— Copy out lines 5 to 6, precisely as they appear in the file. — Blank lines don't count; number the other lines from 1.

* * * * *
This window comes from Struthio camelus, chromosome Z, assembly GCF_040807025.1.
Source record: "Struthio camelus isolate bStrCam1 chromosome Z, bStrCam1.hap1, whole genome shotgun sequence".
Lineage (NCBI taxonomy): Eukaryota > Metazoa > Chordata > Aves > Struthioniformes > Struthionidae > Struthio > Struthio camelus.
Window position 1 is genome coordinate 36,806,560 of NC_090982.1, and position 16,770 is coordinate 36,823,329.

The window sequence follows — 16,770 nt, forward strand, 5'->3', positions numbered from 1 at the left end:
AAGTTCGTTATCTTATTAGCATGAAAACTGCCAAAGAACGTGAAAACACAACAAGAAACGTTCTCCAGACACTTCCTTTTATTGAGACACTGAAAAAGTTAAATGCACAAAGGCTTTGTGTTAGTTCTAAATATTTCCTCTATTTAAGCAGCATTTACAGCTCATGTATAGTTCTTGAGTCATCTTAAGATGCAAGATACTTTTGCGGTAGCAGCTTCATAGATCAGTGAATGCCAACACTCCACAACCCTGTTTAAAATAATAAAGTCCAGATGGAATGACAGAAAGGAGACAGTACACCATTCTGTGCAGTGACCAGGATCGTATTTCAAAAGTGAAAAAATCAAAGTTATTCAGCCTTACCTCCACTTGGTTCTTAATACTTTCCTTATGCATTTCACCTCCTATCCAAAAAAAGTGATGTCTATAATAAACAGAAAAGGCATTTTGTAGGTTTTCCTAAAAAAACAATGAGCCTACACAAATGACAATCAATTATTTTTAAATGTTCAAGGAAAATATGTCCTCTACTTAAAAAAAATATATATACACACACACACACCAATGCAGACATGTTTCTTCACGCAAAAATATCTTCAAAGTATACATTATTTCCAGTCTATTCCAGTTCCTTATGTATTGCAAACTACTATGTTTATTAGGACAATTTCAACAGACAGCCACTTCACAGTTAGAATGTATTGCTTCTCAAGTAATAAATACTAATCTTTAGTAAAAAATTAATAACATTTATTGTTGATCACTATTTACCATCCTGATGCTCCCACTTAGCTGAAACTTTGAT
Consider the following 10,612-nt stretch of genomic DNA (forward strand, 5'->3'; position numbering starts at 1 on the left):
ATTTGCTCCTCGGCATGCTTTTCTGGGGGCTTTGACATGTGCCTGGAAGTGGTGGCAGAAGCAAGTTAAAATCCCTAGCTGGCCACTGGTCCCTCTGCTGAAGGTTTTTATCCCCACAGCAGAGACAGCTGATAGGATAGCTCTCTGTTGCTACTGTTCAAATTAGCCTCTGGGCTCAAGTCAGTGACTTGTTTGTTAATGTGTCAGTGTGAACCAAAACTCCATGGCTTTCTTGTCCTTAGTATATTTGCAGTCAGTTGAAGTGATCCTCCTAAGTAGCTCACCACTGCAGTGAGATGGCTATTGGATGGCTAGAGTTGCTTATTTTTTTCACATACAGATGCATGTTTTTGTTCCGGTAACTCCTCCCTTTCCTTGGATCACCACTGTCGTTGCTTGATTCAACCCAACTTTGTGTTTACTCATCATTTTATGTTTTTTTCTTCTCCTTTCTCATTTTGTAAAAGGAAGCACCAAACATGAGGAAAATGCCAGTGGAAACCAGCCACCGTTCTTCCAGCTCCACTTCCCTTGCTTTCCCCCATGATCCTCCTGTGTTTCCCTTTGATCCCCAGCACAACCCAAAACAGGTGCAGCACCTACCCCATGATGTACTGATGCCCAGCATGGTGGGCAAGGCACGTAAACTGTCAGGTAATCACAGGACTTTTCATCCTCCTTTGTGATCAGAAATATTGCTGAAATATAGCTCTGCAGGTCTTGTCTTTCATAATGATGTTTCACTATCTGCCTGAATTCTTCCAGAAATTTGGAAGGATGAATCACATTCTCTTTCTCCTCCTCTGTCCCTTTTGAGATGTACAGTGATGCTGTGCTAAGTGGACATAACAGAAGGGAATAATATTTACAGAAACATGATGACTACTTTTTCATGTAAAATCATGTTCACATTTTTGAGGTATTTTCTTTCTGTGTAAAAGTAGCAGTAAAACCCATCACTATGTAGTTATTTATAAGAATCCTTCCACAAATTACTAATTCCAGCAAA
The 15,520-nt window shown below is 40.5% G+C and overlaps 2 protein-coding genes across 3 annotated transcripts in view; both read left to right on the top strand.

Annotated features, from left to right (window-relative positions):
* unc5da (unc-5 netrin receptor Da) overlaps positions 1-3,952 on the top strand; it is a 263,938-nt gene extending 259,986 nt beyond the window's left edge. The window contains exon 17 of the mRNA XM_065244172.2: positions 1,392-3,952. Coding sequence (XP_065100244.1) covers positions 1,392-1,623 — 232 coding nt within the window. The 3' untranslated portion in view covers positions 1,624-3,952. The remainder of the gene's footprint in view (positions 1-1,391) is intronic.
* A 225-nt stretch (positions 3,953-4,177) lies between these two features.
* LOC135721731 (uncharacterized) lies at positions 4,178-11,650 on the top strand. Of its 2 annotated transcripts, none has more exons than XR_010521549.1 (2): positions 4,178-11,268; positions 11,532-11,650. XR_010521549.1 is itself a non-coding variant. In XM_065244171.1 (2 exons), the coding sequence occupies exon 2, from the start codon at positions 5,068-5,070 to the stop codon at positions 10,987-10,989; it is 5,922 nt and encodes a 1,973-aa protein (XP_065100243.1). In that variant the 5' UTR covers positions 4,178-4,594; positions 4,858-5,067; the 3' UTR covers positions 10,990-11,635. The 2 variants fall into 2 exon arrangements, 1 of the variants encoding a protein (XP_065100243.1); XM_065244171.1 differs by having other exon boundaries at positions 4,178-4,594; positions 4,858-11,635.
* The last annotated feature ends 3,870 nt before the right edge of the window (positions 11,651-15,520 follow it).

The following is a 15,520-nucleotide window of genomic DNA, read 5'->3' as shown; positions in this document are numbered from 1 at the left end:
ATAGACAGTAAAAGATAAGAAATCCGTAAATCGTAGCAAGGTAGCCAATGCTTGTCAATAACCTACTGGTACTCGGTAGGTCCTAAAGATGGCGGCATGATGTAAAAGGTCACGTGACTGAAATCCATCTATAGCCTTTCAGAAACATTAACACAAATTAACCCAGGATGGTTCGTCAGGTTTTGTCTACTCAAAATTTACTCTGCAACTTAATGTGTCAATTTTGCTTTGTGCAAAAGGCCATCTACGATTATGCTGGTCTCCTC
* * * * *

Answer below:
The window sequence follows — 16,770 nt, forward strand, 5'->3', positions numbered from 1 at the left end:
AAGTTCGTTATCTTATTAGCATGAAAACTGCCAAAGAACGTGAAAACACAACAAGAAACGTTCTCCAGACACTTCCTTTTATTGAGACACTGAAAAAGTTAAATGCACAAAGGCTTTGTGTTAGTTCTAAATATTTCCTCTATTTAAGCAGCATTTACAGCTCATGTATAGTTCTTGAGTCATCTTAAGATGCAAGATACTTTTGCGGTAGCAGCTTCATAGATCAGTGAATGCCAACACTCCACAACCCTGTTTAAAATAATAAAGTCCAGATGGAATGACAGAAAGGAGACAGTACACCATTCTGTGCAGTGACCAGGATCGTATTTCAAAAGTGAAAAAATCAAAGTTATTCAGCCTTACCTCCACTTGGTTCTTAATACTTTCCTTATGCATTTCACCTCCTATCCAAAAAAAGTGATGTCTATAATAAACAGAAAAGGCATTTTGTAGGTTTTCCTAAAAAAACAATGAGCCTACACAAATGACAATCAATTATTTTTAAATGTTCAAGGAAAATATGTCCTCTACTTAAAAAAAATATATATACACACACACACACCAATGCAGACATGTTTCTTCACGCAAAAATATCTTCAAAGTATACATTATTTCCAGTCTATTCCAGTTCCTTATGTATTGCAAACTACTATGTTTATTAGGACAATTTCAACAGACAGCCACTTCACAGTTAGAATGTATTGCTTCTCAAGTAATAAATACTAATCTTTAGTAAAAAATTAATAACATTTATTGTTGATCACTATTTACCATCCTGATGCTCCCACTTAGCTGAAACTTTGAT